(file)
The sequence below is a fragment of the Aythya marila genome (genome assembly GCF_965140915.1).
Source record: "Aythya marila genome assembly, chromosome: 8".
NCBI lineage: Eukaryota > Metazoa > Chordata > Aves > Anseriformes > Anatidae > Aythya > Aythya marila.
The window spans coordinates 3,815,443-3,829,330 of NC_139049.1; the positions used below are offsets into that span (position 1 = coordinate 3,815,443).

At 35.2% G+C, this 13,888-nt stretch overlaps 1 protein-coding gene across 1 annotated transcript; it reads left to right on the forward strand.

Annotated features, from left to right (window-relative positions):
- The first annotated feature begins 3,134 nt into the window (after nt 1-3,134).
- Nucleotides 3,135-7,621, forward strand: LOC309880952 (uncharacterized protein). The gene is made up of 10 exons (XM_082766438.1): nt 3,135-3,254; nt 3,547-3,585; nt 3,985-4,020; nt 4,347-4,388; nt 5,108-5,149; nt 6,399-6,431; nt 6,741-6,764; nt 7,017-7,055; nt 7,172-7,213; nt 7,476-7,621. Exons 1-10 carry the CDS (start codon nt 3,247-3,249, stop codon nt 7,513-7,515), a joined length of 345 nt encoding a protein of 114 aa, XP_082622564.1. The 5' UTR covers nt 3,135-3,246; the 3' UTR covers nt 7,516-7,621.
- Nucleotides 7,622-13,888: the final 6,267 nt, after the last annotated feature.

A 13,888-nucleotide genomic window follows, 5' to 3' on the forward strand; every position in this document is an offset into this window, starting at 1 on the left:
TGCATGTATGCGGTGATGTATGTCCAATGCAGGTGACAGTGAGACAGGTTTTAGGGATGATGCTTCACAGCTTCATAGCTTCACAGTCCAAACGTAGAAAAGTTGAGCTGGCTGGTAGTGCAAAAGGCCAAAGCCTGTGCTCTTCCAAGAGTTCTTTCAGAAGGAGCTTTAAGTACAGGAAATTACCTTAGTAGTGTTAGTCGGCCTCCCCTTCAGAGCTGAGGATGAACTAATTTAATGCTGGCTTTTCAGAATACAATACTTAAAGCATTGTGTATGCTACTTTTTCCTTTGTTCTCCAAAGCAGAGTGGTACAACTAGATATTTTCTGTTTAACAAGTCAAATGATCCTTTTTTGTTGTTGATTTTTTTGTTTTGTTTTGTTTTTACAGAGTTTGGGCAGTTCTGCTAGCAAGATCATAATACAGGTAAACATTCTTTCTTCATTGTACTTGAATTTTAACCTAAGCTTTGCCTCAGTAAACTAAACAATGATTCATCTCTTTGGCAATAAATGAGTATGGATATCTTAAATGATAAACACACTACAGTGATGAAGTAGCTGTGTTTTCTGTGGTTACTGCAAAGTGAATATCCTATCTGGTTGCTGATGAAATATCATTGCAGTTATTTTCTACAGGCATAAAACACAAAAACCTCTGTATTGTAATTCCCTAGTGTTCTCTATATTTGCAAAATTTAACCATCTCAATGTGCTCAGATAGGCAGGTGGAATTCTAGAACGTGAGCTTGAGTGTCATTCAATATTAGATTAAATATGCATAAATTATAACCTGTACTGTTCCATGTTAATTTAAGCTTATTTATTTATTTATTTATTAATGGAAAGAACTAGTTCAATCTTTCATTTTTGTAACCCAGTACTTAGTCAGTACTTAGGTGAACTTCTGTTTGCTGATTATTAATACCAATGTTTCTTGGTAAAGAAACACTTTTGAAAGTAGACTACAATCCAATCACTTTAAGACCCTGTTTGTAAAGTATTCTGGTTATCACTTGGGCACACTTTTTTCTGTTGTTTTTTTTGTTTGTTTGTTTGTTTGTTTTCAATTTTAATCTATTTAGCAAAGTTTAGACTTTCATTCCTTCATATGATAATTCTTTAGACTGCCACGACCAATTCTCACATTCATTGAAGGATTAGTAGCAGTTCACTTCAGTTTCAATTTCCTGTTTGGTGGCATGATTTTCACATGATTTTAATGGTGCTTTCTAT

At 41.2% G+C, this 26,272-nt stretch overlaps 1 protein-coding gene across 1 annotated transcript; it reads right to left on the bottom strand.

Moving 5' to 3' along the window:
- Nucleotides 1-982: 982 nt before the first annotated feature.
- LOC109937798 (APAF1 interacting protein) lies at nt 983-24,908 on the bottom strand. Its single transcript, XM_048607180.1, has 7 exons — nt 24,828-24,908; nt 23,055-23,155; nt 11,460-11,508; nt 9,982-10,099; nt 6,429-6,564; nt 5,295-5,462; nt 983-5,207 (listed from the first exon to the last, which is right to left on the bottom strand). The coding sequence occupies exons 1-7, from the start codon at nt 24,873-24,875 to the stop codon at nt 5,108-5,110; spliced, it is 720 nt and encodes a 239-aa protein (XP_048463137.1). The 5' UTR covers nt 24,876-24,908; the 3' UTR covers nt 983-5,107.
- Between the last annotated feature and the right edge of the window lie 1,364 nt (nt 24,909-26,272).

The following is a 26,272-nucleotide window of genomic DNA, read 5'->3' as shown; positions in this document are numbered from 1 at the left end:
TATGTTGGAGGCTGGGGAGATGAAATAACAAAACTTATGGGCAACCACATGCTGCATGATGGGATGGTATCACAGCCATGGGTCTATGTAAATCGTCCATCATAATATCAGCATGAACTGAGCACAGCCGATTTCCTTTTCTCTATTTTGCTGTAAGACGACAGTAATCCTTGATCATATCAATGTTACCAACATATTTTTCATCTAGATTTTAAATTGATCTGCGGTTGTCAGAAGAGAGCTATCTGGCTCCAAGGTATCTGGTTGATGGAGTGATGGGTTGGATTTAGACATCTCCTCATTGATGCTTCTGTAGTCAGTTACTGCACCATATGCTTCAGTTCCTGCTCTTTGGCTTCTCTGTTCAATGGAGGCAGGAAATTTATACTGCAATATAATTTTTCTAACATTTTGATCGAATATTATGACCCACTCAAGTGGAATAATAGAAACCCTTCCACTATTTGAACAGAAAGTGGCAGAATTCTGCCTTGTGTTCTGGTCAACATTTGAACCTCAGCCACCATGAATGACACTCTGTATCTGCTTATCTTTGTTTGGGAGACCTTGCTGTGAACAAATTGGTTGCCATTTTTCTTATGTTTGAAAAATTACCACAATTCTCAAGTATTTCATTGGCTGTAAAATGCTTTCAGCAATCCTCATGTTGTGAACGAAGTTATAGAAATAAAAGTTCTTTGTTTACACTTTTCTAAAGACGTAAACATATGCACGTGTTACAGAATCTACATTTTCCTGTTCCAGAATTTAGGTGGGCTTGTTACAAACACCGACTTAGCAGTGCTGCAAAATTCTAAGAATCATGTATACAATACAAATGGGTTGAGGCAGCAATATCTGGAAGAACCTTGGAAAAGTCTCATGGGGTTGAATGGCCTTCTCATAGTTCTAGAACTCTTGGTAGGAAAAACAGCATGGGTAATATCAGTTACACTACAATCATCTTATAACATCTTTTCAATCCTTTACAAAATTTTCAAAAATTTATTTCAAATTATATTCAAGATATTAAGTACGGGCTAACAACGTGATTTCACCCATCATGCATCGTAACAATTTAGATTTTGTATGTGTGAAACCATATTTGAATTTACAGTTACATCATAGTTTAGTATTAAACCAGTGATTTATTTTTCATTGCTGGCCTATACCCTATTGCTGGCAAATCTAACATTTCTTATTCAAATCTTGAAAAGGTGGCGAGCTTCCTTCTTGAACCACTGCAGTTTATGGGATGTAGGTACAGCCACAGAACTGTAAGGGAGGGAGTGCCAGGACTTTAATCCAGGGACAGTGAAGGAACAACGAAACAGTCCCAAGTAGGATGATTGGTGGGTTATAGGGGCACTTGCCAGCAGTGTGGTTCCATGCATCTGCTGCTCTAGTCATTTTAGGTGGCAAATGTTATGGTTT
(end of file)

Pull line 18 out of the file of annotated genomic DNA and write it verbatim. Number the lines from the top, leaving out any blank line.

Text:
TATGTTGGAGGCTGGGGAGATGAAATAACAAAACTTATGGGCAACCACATGCTGCATGATGGGATGGTATCACAGCCATGGGTCTATGTAAATCGTCCATCATAATATCAGCATGAACTGAGCACAGCCGATTTCCTTTTCTCTATTTTGCTGTAAGACGACAGTAATCCTTGATCATATCAATGTTACCAACATATTTTTCATCTAGATTTTAAATTGATCTGCGGTTGTCAGAAGAGAGCTATCTGGCTCCAAGGTATCTGGTTGATGGAGTGATGGGTTGGATTTAGACATCTCCTCATTGATGCTTCTGTAGTCAGTTACTGCACCATATGCTTCAGTTCCTGCTCTTTGGCTTCTCTGTTCAATGGAGGCAGGAAATTTATACTGCAATATAATTTTTCTAACATTTTGATCGAATATTATGACCCACTCAAGTGGAATAATAGAAACCCTTCCACTATTTGAACAGAAAGTGGCAGAATTCTGCCTTGTGTTCTGGTCAACATTTGAACCTCAGCCACCATGAATGACACTCTGTATCTGCTTATCTTTGTTTGGGAGACCTTGCTGTGAACAAATTGGTTGCCATTTTTCTTATGTTTGAAAAATTACCACAATTCTCAAGTATTTCATTGGCTGTAAAATGCTTTCAGCAATCCTCATGTTGTGAACGAAGTTATAGAAATAAAAGTTCTTTGTTTACACTTTTCTAAAGACGTAAACATATGCACGTGTTACAGAATCTACATTTTCCTGTTCCAGAATTTAGGTGGGCTTGTTACAAACACCGACTTAGCAGTGCTGCAAAATTCTAAGAATCATGTATACAATACAAATGGGTTGAGGCAGCAATATCTGGAAGAACCTTGGAAAAGTCTCATGGGGTTGAATGGCCTTCTCATAGTTCTAGAACTCTTGGTAGGAAAAACAGCATGGGTAATATCAGTTACACTACAATCATCTTATAACATCTTTTCAATCCTTTACAAAATTTTCAAAAATTTATTTCAAATTATATTCAAGATATTAAGTACGGGCTAACAACGTGATTTCACCCATCATGCATCGTAACAATTTAGATTTTGTATGTGTGAAACCATATTTGAATTTACAGTTACATCATAGTTTAGTATTAAACCAGTGATTTATTTTTCATTGCTGGCCTATACCCTATTGCTGGCAAATCTAACATTTCTTATTCAAATCTTGAAAAGGTGGCGAGCTTCCTTCTTGAACCACTGCAGTTTATGGGATGTAGGTACAGCCACAGAACTGTAAGGGAGGGAGTGCCAGGACTTTAATCCAGGGACAGTGAAGGAACAACGAAACAGTCCCAAGTAGGATGATTGGTGGGTTATAGGGGCACTTGCCAGCAGTGTGGTTCCATGCATCTGCTGCTCTAGTCATTTTAGGTGGCAAATGTTATGGTTT